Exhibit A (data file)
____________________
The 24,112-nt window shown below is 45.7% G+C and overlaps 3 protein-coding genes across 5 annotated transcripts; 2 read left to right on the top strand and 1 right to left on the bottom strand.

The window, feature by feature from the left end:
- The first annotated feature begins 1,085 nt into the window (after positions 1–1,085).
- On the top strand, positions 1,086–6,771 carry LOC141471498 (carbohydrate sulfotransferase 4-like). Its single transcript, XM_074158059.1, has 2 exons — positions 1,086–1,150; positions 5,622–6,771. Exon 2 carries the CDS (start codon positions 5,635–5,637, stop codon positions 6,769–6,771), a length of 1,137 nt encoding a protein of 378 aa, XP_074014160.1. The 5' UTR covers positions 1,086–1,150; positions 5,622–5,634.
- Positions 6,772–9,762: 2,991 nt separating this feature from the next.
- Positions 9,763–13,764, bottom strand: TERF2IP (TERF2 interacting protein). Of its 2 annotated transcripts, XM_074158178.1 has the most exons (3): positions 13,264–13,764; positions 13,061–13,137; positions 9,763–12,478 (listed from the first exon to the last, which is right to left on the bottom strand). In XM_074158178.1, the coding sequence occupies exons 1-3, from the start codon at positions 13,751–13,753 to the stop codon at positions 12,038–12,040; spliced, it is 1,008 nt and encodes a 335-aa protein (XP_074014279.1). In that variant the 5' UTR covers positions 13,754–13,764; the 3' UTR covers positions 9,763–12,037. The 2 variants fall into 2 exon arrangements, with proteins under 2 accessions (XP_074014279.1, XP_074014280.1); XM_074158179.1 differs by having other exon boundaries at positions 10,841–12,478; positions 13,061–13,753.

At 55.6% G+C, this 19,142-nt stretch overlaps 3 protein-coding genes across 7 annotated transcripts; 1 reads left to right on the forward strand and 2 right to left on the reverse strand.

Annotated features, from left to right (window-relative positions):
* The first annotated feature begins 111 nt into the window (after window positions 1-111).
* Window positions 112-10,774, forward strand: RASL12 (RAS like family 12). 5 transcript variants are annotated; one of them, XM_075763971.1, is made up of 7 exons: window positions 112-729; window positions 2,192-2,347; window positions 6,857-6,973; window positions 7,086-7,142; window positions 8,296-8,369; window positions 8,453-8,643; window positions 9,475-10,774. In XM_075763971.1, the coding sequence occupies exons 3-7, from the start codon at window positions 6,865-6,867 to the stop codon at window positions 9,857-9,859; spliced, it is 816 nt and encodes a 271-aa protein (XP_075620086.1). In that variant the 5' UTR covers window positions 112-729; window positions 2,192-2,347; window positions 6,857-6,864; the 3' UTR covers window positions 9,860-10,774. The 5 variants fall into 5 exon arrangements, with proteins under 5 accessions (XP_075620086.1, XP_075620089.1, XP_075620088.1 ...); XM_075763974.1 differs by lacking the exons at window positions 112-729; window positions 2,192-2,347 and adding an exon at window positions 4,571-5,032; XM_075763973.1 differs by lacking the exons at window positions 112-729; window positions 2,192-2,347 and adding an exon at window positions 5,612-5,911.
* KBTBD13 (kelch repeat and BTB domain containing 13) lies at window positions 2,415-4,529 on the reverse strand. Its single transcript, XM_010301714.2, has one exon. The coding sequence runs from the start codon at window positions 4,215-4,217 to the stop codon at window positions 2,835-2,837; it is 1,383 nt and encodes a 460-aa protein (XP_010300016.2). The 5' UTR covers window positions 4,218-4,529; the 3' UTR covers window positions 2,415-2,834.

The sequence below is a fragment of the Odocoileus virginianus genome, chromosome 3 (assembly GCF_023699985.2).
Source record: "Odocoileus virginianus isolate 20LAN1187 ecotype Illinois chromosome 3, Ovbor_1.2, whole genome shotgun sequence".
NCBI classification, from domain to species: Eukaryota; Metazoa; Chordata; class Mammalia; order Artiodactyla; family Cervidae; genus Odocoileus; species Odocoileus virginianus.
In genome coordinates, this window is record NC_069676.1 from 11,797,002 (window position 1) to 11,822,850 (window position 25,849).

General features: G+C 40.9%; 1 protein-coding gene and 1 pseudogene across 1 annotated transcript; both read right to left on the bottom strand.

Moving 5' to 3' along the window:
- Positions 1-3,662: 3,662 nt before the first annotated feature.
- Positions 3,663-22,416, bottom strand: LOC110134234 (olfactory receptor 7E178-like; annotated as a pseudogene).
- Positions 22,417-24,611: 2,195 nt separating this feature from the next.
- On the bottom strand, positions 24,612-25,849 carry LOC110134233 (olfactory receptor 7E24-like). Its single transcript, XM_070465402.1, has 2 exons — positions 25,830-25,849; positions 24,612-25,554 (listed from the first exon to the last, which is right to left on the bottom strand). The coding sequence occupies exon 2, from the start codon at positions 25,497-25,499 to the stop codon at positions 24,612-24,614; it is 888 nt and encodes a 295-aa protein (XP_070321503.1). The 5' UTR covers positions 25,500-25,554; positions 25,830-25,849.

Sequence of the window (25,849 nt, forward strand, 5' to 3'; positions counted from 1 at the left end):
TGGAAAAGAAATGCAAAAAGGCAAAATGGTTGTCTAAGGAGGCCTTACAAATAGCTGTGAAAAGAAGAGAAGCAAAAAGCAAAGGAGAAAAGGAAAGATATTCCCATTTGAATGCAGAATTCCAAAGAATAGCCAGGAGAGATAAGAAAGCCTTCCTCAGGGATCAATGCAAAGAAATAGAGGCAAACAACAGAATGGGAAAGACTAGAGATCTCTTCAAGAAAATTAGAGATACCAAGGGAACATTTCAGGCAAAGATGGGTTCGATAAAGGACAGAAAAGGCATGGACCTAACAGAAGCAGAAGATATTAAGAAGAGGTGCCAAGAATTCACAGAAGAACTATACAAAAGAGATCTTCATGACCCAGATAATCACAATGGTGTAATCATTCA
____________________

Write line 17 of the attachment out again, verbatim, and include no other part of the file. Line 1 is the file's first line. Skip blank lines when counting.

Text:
Moving 5' to 3' along the window: